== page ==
Unbroken: Path to Redemption (Movie Review)

Plot Summary

After surviving months being stranded at sea and being tortured in a cruel Japanese prison camp, Louis Zamperini was finally returned home as a war hero.  His family celebrated his safe return, but little did anyone know that the war still raged in Louis’ mind.  His lead torturer, The Bird, never left his dreams, and hate burned inside of him.  Louis decided to drink to cover up the madness in his head, but this got him into trouble, so he was given a chance to start over on a vacation in Florida.  It was there that he met his future wife, and he felt like his life was finally in a good spot.  They married soon after, but the war did not cease in Louis’ mind as it continued to rage and push his marriage to the brink.  There was only one way to end the war–only if Louis was willing to surrender.

Production Quality (3 points)

Harold Cronk has had decent productions in the past, but he and his team really went all out for this one.  They obviously put a lot of time and effort into crafting extremely authentic and historically accurate sets, locations, and props.  This is not just another cheesy PureFlix ripoff because time and money were spent on attention to detail and one making it look real.  Video quality, camera work, and audio quality are also extremely professional, but these should be a given in higher budget films like this one.  Further, the soundtrack of Unbroken: Path to Redemption is very impactful as Cronk made a wise decision to depart from the typical Will Musser soundtrack PureFlix films usually have.  Finally, the editing in this film is very good as it handles a large amount of content very well.  In summary, this is a rare find as a perfect PureFlix production, and it is definitely a breakout film for Cronk and his team.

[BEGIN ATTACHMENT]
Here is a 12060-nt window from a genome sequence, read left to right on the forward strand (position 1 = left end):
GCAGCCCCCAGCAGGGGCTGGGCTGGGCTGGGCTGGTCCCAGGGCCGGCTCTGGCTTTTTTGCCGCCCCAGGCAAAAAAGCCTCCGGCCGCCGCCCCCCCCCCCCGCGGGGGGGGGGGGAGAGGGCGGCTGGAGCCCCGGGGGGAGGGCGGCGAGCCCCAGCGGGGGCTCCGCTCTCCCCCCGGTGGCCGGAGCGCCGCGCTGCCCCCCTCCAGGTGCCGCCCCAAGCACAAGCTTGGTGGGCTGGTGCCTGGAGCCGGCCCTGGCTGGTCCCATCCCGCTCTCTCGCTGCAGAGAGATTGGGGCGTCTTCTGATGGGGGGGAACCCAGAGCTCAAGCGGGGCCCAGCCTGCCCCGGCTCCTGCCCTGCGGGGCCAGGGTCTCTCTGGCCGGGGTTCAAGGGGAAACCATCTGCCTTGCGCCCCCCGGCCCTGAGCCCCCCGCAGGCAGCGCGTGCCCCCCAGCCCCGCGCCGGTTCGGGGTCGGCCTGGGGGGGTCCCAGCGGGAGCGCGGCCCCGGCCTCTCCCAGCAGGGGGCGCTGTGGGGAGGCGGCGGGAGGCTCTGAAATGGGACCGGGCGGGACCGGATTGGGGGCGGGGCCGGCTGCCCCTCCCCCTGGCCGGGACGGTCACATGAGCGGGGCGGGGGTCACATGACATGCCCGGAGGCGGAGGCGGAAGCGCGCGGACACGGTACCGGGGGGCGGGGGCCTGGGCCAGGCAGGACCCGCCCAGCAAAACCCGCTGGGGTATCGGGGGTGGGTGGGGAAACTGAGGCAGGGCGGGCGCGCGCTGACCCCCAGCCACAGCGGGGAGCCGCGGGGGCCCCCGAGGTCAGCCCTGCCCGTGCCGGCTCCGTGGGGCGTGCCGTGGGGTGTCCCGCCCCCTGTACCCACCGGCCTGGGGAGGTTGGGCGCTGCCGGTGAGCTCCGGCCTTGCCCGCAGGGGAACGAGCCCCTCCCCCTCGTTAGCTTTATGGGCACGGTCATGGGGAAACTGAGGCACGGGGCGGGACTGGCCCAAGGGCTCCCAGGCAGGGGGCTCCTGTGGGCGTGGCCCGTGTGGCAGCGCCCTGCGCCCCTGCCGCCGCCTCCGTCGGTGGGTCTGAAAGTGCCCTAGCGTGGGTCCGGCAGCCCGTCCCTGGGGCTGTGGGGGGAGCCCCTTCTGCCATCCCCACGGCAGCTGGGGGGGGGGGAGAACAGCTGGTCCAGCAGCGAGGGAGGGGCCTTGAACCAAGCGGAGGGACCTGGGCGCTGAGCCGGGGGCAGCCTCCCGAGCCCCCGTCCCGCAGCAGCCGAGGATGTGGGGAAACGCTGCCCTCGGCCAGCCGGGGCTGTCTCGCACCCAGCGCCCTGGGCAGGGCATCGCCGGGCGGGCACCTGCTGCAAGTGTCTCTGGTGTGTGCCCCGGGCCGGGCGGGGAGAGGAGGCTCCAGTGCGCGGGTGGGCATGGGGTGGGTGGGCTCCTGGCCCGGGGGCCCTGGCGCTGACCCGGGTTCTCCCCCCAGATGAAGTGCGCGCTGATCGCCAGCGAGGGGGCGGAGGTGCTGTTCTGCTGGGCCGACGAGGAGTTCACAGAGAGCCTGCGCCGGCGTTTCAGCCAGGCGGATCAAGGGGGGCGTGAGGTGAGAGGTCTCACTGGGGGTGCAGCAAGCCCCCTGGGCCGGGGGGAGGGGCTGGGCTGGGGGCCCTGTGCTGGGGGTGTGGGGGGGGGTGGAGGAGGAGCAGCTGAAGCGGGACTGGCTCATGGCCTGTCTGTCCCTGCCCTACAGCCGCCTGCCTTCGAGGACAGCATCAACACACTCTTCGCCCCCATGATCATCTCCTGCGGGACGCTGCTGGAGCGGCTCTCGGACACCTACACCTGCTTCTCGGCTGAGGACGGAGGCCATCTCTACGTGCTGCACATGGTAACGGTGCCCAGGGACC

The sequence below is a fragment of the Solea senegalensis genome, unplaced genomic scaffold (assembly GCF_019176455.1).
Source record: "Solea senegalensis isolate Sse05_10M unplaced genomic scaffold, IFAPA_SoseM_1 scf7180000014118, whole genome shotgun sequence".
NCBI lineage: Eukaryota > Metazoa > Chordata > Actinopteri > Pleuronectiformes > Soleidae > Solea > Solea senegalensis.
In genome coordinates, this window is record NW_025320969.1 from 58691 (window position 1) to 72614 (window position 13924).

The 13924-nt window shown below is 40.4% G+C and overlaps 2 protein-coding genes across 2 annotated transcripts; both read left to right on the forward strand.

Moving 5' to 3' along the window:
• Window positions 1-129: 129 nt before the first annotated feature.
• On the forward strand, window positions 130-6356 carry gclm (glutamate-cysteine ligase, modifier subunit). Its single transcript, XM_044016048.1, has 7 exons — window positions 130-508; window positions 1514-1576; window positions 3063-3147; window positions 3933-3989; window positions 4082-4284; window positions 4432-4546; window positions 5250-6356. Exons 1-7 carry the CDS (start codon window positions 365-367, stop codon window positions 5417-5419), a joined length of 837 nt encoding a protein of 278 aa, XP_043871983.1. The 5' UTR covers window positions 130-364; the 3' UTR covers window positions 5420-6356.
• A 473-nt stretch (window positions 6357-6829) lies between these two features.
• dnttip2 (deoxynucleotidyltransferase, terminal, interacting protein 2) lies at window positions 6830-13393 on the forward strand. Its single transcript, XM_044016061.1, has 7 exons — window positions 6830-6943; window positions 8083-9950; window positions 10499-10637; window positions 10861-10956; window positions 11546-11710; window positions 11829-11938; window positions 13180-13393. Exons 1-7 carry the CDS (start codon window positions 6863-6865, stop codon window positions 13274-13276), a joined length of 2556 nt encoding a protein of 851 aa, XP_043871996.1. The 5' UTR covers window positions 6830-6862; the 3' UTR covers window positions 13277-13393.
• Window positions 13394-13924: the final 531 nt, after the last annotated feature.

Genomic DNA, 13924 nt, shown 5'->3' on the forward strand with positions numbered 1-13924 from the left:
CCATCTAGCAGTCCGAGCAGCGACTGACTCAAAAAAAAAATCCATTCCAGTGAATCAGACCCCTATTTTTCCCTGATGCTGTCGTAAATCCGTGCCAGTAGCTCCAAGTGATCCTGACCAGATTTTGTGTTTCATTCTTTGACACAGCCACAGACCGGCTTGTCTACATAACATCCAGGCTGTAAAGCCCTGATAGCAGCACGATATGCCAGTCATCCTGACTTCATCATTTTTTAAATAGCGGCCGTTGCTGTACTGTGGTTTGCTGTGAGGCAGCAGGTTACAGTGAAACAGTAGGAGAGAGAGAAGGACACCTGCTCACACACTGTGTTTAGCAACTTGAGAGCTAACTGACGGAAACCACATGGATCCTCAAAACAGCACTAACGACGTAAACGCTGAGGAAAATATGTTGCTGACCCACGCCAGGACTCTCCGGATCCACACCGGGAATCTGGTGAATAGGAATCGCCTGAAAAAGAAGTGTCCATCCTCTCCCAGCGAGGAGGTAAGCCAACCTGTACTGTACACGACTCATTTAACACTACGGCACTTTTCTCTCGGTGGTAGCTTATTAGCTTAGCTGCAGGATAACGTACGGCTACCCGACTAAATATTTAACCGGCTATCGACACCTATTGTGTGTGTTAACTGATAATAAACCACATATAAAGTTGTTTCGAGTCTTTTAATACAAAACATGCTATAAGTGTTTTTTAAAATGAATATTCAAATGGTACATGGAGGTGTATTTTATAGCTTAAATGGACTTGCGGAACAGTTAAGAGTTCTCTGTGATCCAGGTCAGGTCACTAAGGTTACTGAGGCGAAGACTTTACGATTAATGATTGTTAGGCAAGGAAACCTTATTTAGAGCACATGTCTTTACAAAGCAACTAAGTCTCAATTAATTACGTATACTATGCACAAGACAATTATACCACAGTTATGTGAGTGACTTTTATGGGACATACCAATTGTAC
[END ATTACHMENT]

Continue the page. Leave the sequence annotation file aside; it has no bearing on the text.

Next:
Plot and Storyline Quality (2.5 points)

Despite what some critics may say, it was an excellent idea for this film to pick up where the Hollywood version left off because this second half of the story is much better than the first.  Hopefully, this film launches Christian entertainment into a new era of effectively using source material to produce great films.  The time jumps in Unbroken: Path to Redemption are handled very well without narration, and the dialogue is very well-crafted and well-constructed in order to build the characters into real, accessible people.  It goes without saying that the psychological elements in this film are exquisite and are perhaps the best in Christian film to date.  The use of flashbacks is wonderful, and the portrayal of PTSD is very accurate and on point.  Further, the plot progression is handled well, and the messaging is effective without being too over the top.  The only issues to raise with this plot relate to some slightly wasted time at the beginning of the film that is felt later when the ending comes off as a bit rushed, but this is really nitpicking because the story is presented very well and is definitely a breath of fresh air to Christian entertainment.

Acting Quality (2.5 points)

It was absolute genius to cast Will Graham as Billy Graham in this film, and this is the sort of expertise we need to see more of in Christian films as we hopefully progress to a new era of Christian entertainment.  Elsewhere in this film, the acting is slightly awkward in the first few scenes, as if they were test scenes, but the acting quickly and dramatically improves as time goes on.  Samuel Hunt has a surprise breakout role as Zamperini, and he does a great job playing multiple different roles as the same character.  Conversely, Merritt Patterson cements a great role as the lead actress in this film.  Overall, each cast member owns his or her respective role very well and seems very comfortable in it.  This rounds out an excellent movie that is definitely worth your time.